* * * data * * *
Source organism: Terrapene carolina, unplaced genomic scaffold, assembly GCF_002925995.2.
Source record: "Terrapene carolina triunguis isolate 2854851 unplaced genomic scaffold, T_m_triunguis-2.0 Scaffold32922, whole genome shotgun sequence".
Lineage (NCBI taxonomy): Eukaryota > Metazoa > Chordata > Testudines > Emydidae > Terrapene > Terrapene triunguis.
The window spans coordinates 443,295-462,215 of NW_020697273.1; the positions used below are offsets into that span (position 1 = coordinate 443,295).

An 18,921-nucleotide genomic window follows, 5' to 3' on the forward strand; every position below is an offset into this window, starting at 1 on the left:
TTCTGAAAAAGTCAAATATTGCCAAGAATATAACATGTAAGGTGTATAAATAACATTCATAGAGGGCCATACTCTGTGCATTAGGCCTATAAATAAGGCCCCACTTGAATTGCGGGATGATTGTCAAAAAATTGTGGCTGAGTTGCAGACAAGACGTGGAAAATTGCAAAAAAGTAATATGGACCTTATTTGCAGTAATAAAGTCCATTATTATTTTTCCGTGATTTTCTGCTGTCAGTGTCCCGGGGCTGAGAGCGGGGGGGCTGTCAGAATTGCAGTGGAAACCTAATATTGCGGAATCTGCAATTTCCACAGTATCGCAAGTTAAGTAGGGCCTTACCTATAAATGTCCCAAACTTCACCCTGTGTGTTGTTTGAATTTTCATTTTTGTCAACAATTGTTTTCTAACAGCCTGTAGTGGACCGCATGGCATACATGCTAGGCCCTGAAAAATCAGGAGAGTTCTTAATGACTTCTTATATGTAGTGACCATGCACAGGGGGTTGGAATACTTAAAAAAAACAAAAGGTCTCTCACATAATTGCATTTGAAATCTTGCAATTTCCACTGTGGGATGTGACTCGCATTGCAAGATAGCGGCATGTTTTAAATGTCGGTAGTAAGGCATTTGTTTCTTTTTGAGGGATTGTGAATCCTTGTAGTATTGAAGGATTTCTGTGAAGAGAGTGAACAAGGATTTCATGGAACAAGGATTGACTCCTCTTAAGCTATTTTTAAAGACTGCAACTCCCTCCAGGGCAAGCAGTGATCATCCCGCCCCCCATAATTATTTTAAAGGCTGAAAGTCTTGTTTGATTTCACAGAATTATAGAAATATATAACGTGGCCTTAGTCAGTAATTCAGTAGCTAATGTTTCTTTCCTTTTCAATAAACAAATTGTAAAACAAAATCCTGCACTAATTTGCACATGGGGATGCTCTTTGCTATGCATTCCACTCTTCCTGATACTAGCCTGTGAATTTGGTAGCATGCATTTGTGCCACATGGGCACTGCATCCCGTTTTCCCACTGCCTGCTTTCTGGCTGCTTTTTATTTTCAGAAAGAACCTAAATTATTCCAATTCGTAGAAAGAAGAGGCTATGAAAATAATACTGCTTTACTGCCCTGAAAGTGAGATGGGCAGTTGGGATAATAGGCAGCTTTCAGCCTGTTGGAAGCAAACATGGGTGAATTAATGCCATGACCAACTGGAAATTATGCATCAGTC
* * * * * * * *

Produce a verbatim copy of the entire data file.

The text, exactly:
Source organism: Terrapene carolina, unplaced genomic scaffold, assembly GCF_002925995.2.
Source record: "Terrapene carolina triunguis isolate 2854851 unplaced genomic scaffold, T_m_triunguis-2.0 Scaffold32922, whole genome shotgun sequence".
Lineage (NCBI taxonomy): Eukaryota > Metazoa > Chordata > Testudines > Emydidae > Terrapene > Terrapene triunguis.
The window spans coordinates 443,295-462,215 of NW_020697273.1; the positions used below are offsets into that span (position 1 = coordinate 443,295).

An 18,921-nucleotide genomic window follows, 5' to 3' on the forward strand; every position below is an offset into this window, starting at 1 on the left:
TTCTGAAAAAGTCAAATATTGCCAAGAATATAACATGTAAGGTGTATAAATAACATTCATAGAGGGCCATACTCTGTGCATTAGGCCTATAAATAAGGCCCCACTTGAATTGCGGGATGATTGTCAAAAAATTGTGGCTGAGTTGCAGACAAGACGTGGAAAATTGCAAAAAAGTAATATGGACCTTATTTGCAGTAATAAAGTCCATTATTATTTTTCCGTGATTTTCTGCTGTCAGTGTCCCGGGGCTGAGAGCGGGGGGGCTGTCAGAATTGCAGTGGAAACCTAATATTGCGGAATCTGCAATTTCCACAGTATCGCAAGTTAAGTAGGGCCTTACCTATAAATGTCCCAAACTTCACCCTGTGTGTTGTTTGAATTTTCATTTTTGTCAACAATTGTTTTCTAACAGCCTGTAGTGGACCGCATGGCATACATGCTAGGCCCTGAAAAATCAGGAGAGTTCTTAATGACTTCTTATATGTAGTGACCATGCACAGGGGGTTGGAATACTTAAAAAAAACAAAAGGTCTCTCACATAATTGCATTTGAAATCTTGCAATTTCCACTGTGGGATGTGACTCGCATTGCAAGATAGCGGCATGTTTTAAATGTCGGTAGTAAGGCATTTGTTTCTTTTTGAGGGATTGTGAATCCTTGTAGTATTGAAGGATTTCTGTGAAGAGAGTGAACAAGGATTTCATGGAACAAGGATTGACTCCTCTTAAGCTATTTTTAAAGACTGCAACTCCCTCCAGGGCAAGCAGTGATCATCCCGCCCCCCATAATTATTTTAAAGGCTGAAAGTCTTGTTTGATTTCACAGAATTATAGAAATATATAACGTGGCCTTAGTCAGTAATTCAGTAGCTAATGTTTCTTTCCTTTTCAATAAACAAATTGTAAAACAAAATCCTGCACTAATTTGCACATGGGGATGCTCTTTGCTATGCATTCCACTCTTCCTGATACTAGCCTGTGAATTTGGTAGCATGCATTTGTGCCACATGGGCACTGCATCCCGTTTTCCCACTGCCTGCTTTCTGGCTGCTTTTTATTTTCAGAAAGAACCTAAATTATTCCAATTCGTAGAAAGAAGAGGCTATGAAAATAATACTGCTTTACTGCCCTGAAAGTGAGATGGGCAGTTGGGATAATAGGCAGCTTTCAGCCTGTTGGAAGCAAACATGGGTGAATTAATGCCATGACCAACTGGAAATTATGCATCAGTC